BANGKOK -- Thailand's richest man says he is willing to bring in a CEO from outside the founding family at his Charoen Pokphand Group, one of the world's biggest food and agriculture conglomerates, in the latest sign that many such closely-controlled Asian companies are beginning to open up to maintain competitiveness.
Dhanin Chearavanont, whose CP group generated $63 billion in revenue last year, told the Nikkei Asian Review in an exclusive interview that while his two sons had taken over as chairman and chief executive when he stepped back in 2017, their leadership would be far shorter than his own roughly five decades.
"I intend to always fill the group chairman position with a member of my family," Dhanin told Nikkei in the interview. "But the CEO position is open for anybody suitable and capable, if I cannot find the right person in my family."
In January 2017, Thailand's largest family-run group decided to elevate Dhanin, now 80, to the role of senior chairman. His eldest son, Soopakij, was appointed chairman and his third son, Suphachai, was made CEO. "The group leadership succession to my sons is mostly complete," he said. "I try to refrain from intervening in what they decide on a day-to-day basis."
Dhanin's comments comes as family conglomerates in several Asian countries are showing signs of change at the most senior management levels.
In some cases the change is fueled by pressure to conform to global corporate governance standards. Shareholders in South Korea last year forced Hyundai Motor to scrap a restructuring plan designed to smooth succession from the chairman to a son, while Korean Air Lines Chairman Cho Yang-ho was ousted from the board of the company in March.
In Southeast Asia, where family management is a less contentious issue, the shift toward outside executives is seen more as a proactive move by conglomerates to widen their management options and maintain their competitiveness.
Thai retail and lodging conglomerate Central Group, for example, started recruiting non-family executives into top management posts a few years ago to keep up with changing retail and digital trends.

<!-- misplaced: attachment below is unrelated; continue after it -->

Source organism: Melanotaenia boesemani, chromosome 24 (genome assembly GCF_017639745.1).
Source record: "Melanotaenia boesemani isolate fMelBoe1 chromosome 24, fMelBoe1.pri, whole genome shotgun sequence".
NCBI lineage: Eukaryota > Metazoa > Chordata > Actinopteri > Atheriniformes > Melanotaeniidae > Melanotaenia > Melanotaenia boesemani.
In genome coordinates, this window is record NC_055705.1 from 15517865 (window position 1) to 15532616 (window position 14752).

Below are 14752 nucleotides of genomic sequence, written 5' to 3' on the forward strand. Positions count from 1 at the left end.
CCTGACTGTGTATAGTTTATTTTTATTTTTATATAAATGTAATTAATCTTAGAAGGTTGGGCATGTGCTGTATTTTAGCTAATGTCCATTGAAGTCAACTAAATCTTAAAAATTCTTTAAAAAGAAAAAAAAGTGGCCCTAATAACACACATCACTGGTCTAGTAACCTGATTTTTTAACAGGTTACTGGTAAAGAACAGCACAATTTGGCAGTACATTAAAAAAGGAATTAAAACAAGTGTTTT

Despite only recently passing the baton to his sons, Dhanin revealed in the interview that he does not intend to leave them in charge anywhere near as long as his own roughly 50-year reign. "We only have less than nine years left till the next succession," he said.
Dhanin raised two names from his family as potential heirs.
One is Soopakij's eldest son, Tanit, who currently runs the Indian business of wholesale arm Siam Makro. Another is Suphachai's eldest son, Korawad. He founded workplace messaging application provider Eko Communications in 2012, when he was 17. In 2016, Korawad was listed in Forbes Asia's 30 under 30.
Dhanin took over his father's business in the late 1960s. Born in Bangkok and educated in China and British-occupied Hong Kong, Dhanin is fully bilingual in Chinese and Thai, and used his heritage to lead the group's march into the Chinese market. After China opened itself up for foreign direct investment in 1978, CP was the first foreign company allowed into the Shenzhen Special Economic Zone created the following year.
"Our revenue from the Thai business and from the Chinese business are currently about the same," Dhanin said. "But I expect Chinese revenue to surpass Thai in the near future."
CP Group and its leadership will face a delicate balancing act as the Chinese business expands. "Thais are not the most pro-China people in the world, after all," said Akira Suehiro, professor of International Social Sciences at Gakushuin University in Japan and an expert on Thailand's economy and corporations. "CP would be better off running businesses, especially in Thailand, if the next leaders can present the group as a global conglomerate instead of pro-China."
Meanwhile, the succession process continues. In recent months, Dhanin resigned as chairman of agribusiness giant Charoen Pokphand Foods and convenience store operator CP All. Soopakij replaced him at both companies, while Suphachai was admitted to the two boards.
Looking further ahead, it is possible that future top executives could emerge from the group's own training center.
In 2016, the group opened the CP Leadership Institute for everyone from entry-level employees to executives across subsidiaries. Dhanin expects the institute will foster disciplined and responsible leaders who embrace change.
With investments in 22 countries, CP Group has a diverse range of subsidiaries but three main pillars: CP Foods, which includes livestock farming and ready-to-eat meal production; CP All, the sole operator of 7-Eleven stores in Thailand; and True Corp., the second-largest mobile operator in the country. Dhanin, for his part, is the richest person in Thailand, with a net worth of $16.4 billion according to Forbes Billionaires 2019.